* Note: to those of you who have been following this blog, my apologies for this past hiatus. I have been finishing up a text on Reformed Theology that I began over the summer, so put this to the side to finish that… Thanks for your patience.
“Then they spat upon his person and they beat him. Some slapped him saying, ‘Prophesy to us, O Christ, which one of us struck you?’”
“And some began to spit on him and they covered his face and they struck him while saying to him, ‘Prophesy!’ And the assistants took charge of him having been beaten.”
There are times, when reading passages, where I cannot help but be overwhelmed by a sense of evil that permeates the actions that the text is recording. There is no other way to put it and any word short of evil, wickedness, diabolic, or foul just cannot seem to come close to describing these events. Jesus brought peace and truth; he was received with blows and spit — he came to his own and his own received him not (John 1:11). How could anyone act in such a way toward any human being is beyond me, let alone this human who is also God. To what end does this accomplish or achieve apart from demonstrating the wickedness of human hearts? Yet, that is exactly the purpose. Jesus endured the wickedness of wickedness for us even before he met judgment upon the cross — he is the Passover Lamb and the Scapegoat of Atonement (Leviticus 16:21-22) for his people — for me — and for all who are trusting in Jesus as Lord and Savior.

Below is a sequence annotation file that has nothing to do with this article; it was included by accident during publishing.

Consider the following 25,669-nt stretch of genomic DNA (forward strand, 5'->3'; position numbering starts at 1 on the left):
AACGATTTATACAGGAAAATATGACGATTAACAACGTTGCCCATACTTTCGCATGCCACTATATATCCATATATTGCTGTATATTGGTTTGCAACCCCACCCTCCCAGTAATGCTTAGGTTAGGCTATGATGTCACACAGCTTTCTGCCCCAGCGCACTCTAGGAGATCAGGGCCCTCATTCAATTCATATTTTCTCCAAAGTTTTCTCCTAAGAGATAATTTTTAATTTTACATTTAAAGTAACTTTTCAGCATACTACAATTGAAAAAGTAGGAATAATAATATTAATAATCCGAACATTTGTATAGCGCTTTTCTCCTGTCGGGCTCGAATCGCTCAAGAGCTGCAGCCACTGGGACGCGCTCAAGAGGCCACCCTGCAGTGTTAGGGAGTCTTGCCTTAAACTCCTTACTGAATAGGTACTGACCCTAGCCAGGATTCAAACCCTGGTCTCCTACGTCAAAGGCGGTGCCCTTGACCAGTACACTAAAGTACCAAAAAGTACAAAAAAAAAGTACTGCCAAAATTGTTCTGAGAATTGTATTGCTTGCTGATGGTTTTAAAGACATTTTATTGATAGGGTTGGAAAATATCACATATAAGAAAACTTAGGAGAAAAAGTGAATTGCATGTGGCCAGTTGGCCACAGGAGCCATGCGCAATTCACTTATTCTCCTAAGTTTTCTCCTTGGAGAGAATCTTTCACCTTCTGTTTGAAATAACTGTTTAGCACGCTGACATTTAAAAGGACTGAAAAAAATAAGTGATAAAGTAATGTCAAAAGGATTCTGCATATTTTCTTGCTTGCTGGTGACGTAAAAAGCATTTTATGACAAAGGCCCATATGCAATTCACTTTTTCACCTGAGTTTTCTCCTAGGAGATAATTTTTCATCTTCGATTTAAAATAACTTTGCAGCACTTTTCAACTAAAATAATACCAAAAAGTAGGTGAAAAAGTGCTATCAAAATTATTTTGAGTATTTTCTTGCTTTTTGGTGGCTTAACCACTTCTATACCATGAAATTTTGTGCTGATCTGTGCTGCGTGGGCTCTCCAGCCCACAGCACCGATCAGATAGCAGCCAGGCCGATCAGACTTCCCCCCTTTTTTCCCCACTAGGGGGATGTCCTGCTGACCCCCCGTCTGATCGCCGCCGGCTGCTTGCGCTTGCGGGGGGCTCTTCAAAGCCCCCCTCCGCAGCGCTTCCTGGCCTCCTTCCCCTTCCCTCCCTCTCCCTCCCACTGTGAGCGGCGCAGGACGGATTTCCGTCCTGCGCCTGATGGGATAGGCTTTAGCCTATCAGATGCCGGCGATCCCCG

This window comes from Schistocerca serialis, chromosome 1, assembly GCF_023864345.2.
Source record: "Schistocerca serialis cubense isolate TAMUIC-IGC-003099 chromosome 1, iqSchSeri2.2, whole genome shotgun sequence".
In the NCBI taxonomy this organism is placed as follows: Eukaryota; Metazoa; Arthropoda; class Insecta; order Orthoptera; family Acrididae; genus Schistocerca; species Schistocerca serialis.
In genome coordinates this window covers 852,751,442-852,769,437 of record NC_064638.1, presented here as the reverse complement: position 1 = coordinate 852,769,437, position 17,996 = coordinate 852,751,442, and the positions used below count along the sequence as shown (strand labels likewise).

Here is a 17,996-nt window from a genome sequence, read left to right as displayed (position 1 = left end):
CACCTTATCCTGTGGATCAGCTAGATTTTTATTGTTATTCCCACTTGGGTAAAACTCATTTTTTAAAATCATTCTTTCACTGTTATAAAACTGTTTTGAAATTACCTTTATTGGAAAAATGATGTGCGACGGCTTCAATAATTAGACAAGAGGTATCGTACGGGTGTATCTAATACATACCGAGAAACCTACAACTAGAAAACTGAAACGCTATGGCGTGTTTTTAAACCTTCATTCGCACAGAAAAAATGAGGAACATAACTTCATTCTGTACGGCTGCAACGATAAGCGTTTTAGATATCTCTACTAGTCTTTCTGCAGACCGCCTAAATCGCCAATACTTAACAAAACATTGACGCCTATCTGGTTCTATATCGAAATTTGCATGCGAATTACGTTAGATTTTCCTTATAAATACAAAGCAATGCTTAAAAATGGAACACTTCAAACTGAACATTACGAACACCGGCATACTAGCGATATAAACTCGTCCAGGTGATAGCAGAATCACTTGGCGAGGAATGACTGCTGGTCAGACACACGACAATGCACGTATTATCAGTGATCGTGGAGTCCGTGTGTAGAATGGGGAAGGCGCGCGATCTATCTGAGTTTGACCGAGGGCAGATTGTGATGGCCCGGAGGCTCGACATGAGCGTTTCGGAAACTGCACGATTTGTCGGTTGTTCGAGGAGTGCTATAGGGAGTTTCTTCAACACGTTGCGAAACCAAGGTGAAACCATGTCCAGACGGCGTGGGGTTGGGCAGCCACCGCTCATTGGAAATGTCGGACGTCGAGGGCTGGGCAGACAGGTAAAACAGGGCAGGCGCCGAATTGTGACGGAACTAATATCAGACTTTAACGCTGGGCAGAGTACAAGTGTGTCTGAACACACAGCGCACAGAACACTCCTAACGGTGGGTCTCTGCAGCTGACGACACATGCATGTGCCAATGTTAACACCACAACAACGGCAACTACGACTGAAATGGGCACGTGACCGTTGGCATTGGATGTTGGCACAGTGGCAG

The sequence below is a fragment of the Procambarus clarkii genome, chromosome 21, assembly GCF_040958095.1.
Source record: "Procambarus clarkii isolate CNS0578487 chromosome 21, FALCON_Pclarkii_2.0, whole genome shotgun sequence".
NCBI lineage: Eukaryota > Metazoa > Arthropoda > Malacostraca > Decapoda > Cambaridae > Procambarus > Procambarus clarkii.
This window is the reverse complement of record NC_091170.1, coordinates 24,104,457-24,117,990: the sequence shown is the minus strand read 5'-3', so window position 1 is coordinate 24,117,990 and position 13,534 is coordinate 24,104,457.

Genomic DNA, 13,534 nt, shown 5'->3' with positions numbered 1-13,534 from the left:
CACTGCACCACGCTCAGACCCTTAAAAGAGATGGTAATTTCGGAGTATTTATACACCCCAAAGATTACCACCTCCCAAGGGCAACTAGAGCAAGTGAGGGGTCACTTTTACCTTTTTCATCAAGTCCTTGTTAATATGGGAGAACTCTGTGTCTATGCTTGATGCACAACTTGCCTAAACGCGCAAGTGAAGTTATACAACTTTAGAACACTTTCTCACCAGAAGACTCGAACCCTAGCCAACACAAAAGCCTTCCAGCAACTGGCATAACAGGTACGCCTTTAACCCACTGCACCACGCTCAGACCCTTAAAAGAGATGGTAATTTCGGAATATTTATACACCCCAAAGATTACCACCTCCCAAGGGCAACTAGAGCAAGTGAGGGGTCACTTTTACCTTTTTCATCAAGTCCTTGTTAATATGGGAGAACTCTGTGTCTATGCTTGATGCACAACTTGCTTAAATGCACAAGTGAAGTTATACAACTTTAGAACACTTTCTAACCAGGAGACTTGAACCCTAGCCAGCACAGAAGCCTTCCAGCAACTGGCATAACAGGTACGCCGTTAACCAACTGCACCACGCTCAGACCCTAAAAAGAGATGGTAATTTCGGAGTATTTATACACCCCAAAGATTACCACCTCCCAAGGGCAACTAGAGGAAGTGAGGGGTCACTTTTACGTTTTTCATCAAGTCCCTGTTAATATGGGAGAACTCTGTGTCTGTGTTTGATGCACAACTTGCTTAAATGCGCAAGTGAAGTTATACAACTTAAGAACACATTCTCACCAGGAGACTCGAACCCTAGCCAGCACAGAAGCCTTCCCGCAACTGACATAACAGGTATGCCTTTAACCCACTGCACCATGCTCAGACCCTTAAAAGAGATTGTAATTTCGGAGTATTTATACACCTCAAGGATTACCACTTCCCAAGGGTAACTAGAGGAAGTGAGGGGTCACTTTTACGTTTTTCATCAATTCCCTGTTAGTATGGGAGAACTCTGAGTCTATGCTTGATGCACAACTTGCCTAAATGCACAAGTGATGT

Yet, let us take things a step further. Are we not guilty in the same way as these servants of satan who are tormenting Jesus? By our disobedience and intentional sin, do we not spit at Christ and mock his name? When we call ourselves Christian yet behave in a way that is consistent with a child of the devil, are we not just as guilty of hatred as those in the High Priest’s hall? I suggest that we are — and in fact, are doubly guilty because we know the truth as to who Jesus is. We may not have covered the face of our Lord and struck him with our two hands, but by the sins of our two hands are we not guilty of slapping our Lord. And, when we act sinfully thinking that God is not aware, are we not guilty of saying, “Who struck you?”
Loved ones, take these words to heart and ask yourself, does the way I live honor the one who endured this for me? If not, repent and turn from your wickedness, pursuing the righteousness of God.